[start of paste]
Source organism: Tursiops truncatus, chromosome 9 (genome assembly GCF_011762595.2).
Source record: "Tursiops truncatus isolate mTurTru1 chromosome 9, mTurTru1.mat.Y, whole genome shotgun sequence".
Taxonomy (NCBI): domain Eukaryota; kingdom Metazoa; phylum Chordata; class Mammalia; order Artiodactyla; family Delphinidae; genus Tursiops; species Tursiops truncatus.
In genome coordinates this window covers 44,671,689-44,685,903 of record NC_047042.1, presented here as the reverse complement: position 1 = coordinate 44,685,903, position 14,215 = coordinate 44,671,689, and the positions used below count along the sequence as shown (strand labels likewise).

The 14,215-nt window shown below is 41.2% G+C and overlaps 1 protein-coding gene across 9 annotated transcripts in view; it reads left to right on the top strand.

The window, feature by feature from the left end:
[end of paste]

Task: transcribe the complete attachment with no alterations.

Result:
Source organism: Tursiops truncatus, chromosome 9 (genome assembly GCF_011762595.2).
Source record: "Tursiops truncatus isolate mTurTru1 chromosome 9, mTurTru1.mat.Y, whole genome shotgun sequence".
Taxonomy (NCBI): domain Eukaryota; kingdom Metazoa; phylum Chordata; class Mammalia; order Artiodactyla; family Delphinidae; genus Tursiops; species Tursiops truncatus.
In genome coordinates this window covers 44,671,689-44,685,903 of record NC_047042.1, presented here as the reverse complement: position 1 = coordinate 44,685,903, position 14,215 = coordinate 44,671,689, and the positions used below count along the sequence as shown (strand labels likewise).

The 14,215-nt window shown below is 41.2% G+C and overlaps 1 protein-coding gene across 9 annotated transcripts in view; it reads left to right on the top strand.

The window, feature by feature from the left end: